A forgotten hero: From the mines of Brownhills to the deserts of Egypt

As I’m getting g back on the blog bike (metaphorically and in reality) I’m picking up speed and getting down to more regular articles here which I think readers will appreciate.

Today I have an absolute gem from reader Isaac Marklew-Brown who’s researched and beautifully documented the story of a local soldier and hero of the late Victorian/pre Great War era that I had absolutely no clue about.

The Chester Road, Brownhills – where Thomas more than likely grew up to go on to great things. Imagery from Apple Maps.

This lovingly written, beautifully illustrated work lights up the life of a clearly brave and dedicated soldier in a time we don’t really think about – the many campaigns of the Victorian era are now fading into history, but in the service of The Empire many servicemen went to fight like Thomas Marklew, many giving their all.

I’m always more than happy to feature reader articles here and I’m very keen to cover the stories of local service – wherever it was. We have featured many such stories here over the years from Cecil Arthur Burton MM to the fascinating story of an Anzac from Norton Canes, to the more personal recollections of the toll of war. If you would like to add to the body of such work here pleaser do get in touch.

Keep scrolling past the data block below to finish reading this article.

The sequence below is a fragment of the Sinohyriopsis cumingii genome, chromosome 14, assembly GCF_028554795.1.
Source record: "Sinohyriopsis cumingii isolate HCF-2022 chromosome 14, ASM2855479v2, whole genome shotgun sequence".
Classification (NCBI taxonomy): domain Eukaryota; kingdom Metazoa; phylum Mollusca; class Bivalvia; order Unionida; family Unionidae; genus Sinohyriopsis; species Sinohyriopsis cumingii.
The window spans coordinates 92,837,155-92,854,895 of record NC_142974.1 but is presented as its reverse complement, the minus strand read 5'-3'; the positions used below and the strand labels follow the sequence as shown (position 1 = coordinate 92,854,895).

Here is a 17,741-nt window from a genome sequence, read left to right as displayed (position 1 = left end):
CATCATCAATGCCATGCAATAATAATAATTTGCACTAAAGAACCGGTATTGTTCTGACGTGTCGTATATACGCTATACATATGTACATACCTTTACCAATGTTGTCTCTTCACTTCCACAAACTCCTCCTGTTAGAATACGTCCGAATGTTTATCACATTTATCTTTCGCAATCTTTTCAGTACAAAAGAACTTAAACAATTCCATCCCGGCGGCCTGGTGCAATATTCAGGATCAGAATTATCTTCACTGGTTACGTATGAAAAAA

My huge thanks to Isaac who’s been very patient in waiting for me to get my backside into gear and post this up, and for shining a diligent torch into a corner of local history I doubt many folk knew about.

Anything to add? Please feel free: Comment here, mail me BrownhillsBob at Googlemail dot com or tap my shoulder on social media.

Isaac wrote:

Thomas Marklew – By Isaac Marklew-Brown